And like any smart wild animal, he finds refuge in a kid. A kid who was not scared of him in the least. A kid who saw a problem that needed solving. A kid who saw her world differently. She knows he needs hiding, and I think that’s such a beautiful example of what it must be like to be a kid. You have this vague awareness of things that are problems for grownups, and yet you attack them as if those grownups are absurd. 

That’s kid truth. That’s a great thing for this lion.

There’s smushing behind the shower curtain, there’s lounging on the limb of a tree, and there’s plenty of bed-jumping. And still, when he overhears Iris’s parents saying there’s no such thing as a kind lion, there’s sadness.

But.

Lion1

The way Helen Stephens is using color in this book is both sweet and striking to me. This lion, large and yellow, takes up a lot of space on pages of close ups. And his girl, Iris, matches him a bit with her yellow arms and brown mane. That’s sweet. That’s friends who can see themselves in each other.

But the blues. Loose complements to the wild yellow of the beast, the wild brown of Iris’s hair. Ever notice when a book is cracked open, the edges of the cover frame it a bit? This one is blue, a lovely turquoise. The endpapers are a shade of sky and a deep navy. Those pages and that cover peek around the story itself.

A little touch of blue, giving this lion a hug.

Just like Iris. Lion3Lion2

These vignettes! The gag is a an unhide-able lion, right? It’s an impossibility that’s highlighted with the use of these orange-yellows and blues. 

After the lion escapes his Iris-refuge, he blends in to his surroundings. A camouflaged cat, if you will. He holds his breath between two marble-sculpted friends. I don’t want to show you the spread, cause Big Things Happen, but take a look at the colors of that page. His hiding is a success. No need for blues to offset his presence. 

Also, I love how this book is pretty big. That’s obviously not a very technical or artistic term to to reference trim size, but it’s true. A lion is tricky to hide, and the physical space this book takes up is the gentlest nod to the absurdity of that task. Besides, a lion wouldn’t fit in a smaller book, right? 

He’d be much harder to hide that way.Lion4ch

PS: Be sure to visit this post from Danielle at This Picture Book Life. There’s some secret-spoiler-y-easter-egg things on the pages of this book, and her post is the coolest.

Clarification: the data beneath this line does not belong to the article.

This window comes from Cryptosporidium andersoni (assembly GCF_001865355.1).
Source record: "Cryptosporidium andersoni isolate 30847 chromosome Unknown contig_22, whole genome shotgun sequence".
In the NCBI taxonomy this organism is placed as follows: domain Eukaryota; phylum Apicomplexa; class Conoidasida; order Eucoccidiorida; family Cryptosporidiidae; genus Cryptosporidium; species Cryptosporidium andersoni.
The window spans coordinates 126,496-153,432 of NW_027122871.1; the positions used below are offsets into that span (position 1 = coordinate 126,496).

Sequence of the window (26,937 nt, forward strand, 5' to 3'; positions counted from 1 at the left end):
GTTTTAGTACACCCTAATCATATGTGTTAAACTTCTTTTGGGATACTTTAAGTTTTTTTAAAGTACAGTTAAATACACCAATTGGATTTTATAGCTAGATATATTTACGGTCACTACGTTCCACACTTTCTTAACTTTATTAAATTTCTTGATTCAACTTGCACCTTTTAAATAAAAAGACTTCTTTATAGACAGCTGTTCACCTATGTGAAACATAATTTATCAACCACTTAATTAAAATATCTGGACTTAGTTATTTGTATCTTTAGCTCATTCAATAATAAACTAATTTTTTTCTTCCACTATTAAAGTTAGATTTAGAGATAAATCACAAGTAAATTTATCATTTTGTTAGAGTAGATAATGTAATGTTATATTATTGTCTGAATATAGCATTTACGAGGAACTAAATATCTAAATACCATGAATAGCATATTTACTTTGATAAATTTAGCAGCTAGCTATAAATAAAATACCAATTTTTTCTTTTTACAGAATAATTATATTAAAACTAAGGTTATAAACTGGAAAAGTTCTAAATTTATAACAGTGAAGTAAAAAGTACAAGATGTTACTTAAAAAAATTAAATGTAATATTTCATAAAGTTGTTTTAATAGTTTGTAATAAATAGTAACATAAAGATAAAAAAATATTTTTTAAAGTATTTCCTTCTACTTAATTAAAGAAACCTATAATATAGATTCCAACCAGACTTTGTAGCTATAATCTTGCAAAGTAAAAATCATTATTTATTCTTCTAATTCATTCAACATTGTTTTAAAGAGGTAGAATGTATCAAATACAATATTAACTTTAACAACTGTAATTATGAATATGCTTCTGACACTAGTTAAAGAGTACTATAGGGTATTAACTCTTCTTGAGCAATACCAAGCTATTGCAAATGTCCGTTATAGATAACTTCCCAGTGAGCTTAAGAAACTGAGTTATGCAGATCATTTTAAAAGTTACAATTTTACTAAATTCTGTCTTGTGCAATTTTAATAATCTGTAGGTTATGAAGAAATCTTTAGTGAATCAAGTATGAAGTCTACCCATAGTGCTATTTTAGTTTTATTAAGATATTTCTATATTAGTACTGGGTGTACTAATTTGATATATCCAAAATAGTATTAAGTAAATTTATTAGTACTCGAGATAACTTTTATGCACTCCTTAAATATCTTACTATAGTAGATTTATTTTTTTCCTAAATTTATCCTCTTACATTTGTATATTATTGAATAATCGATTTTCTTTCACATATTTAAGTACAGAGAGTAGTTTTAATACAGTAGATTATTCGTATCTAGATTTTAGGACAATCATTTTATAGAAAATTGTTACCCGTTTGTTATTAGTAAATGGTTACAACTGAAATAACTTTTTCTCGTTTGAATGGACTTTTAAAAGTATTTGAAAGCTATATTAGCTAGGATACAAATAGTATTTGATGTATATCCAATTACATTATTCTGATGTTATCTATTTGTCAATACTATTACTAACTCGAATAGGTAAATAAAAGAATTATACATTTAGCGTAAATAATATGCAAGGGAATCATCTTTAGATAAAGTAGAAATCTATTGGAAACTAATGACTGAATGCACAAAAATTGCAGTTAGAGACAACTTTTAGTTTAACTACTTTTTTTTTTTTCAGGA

Tagged: color, color theory, complementary colors, helen stephens, how to hide a lion, shape, size

Add a Comment
10. Flood waters

Flood Waters Illustration Christine Marie Larsen

Add a Comment
11. Over the Falls

Blue Dress: Over the Falls. Illustration by Christine Marie Larsen

Add a Comment
12. Flashlight and an interview with Lizi Boyd

Flashlight by Lizi Boyd

by Lizi Boyd (Chronicle Books, 2014.)

I really love Lizi Boyd’s work. It’s this perfect mix of oh, of course and oh, I never. Once upon a time I wrote about Inside Outside over on Design Mom, and I’ve been looking forward to this new book for a good while. It’s a great thing to have room for more.

And can you stop looking at that cover? I can’t. It’s beckoning, it’s comforting, it’s hurry-up-and-get-adventuring.

So I was lucky enough to have a chat with Lizi Boyd about creating books, the sound of picture books, her process, and her dogs. Thanks for welcoming your book to the world with us this way, Lizi.

(Click any of the images to enlarge.)breakerCan you talk about where this book came from? Was it always in the pipeline along with Inside Outside, or did working in that form spark the idea for Flashlight?

One night when I was working on Inside Outside I realized the dogs had been out for a long time. It was very dark and I took a flashlight to look for them. I heard noises in the field and when I flashed the light suddenly there was color; their eyes, collars, the apples and grasses. It was so cool! And then I thought, oh, a book. I couldn’t wait to get inside and google around to see if it had been done. It seemed so utterly simple and wonderful. I began the sketches for it the next day. So, yes, Inside Outside influenced the idea because in working on that book it was utterly quiet and still in my studio and that encouraged the idea for Flashlight.Flashlight by Lizi BoydHow do you know when something is working, and how do you know when something is overworked?

When it’s a wordless book I need to just go along with a very quiet head and allow the idea to tell itself. I actually have to ‘see’, by making the drawings, where it’s going to take me. And I need a completely empty house because my studio is in our house.